telescopes. With recent improvements they are now able to
search 800 square degrees per night (4800 square degrees per
month) to about 20th magnitude. We have funded the construction
of 2 more cameras, which we hope to install on two other GEODSS
telescopes. This increase in the level of effort for NEO detection
is being discussed in the NASA-USAFSC Partnership Council
co-chaired by NASA Administrator Daniel Goldin and AFSC Commander
Gen. Howell Estes. It is in principle possible to scan 21,000
square degrees a month with three cameras and full access
to three of the GEODSS telescopes. It is important to note
that the GEODSS system includes one southern hemisphere site.
While we certainly hope to increase our surveying
ability using the GEODSS system, we are aware that it has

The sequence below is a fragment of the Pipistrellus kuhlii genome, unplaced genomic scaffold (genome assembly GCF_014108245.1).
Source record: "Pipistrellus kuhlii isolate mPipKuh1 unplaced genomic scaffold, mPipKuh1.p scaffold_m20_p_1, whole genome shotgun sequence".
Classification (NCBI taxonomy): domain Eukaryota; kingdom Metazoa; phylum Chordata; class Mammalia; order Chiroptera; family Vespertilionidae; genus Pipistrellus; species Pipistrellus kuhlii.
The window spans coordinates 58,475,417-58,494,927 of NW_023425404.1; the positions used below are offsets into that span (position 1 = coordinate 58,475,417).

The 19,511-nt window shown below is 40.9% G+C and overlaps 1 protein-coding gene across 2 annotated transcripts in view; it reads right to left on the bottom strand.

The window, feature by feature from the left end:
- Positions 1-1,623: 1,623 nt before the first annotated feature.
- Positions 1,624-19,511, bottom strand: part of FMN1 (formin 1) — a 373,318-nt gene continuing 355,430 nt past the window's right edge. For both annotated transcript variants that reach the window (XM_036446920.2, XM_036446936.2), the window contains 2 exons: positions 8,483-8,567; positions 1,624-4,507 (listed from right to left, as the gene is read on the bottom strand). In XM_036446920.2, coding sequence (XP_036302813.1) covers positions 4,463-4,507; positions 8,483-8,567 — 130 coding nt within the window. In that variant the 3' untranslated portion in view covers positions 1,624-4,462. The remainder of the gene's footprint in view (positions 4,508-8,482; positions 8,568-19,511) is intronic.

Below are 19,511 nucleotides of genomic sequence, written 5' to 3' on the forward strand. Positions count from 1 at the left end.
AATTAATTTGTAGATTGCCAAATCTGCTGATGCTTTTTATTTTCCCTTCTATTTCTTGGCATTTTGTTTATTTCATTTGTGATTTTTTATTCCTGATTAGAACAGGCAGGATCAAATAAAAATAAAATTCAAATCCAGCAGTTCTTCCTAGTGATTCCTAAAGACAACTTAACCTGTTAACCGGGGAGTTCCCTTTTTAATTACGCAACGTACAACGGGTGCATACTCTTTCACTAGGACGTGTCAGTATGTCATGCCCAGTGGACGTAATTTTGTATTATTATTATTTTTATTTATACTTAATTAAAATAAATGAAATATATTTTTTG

other vital missions. NASA#146;s FY 1999 budget request includes
sufficient funding for the construction of four more NEAT
cameras, which will enable us to equip all seven GEODSS telescopes.
The final application of the funds will depend on the demonstration
that the NEAT camera can support the existing mission of the
GEODSS system as well as the search for NEOs. This matter
is currently being reviewed by the Partnership Council on
LONEOS is led by Dr. Ted Bowell at Lowell Observatory
in Flagstaff, Arizona. This group has great potential (capability
to observe 4,300 square degrees a month down to 20th magnitude);
however, they have not yet reached this level of performance.
We are funding an augmentation to buy a second focal plane
CCD and to support additional software development in order
to allow them to reach their performance objective.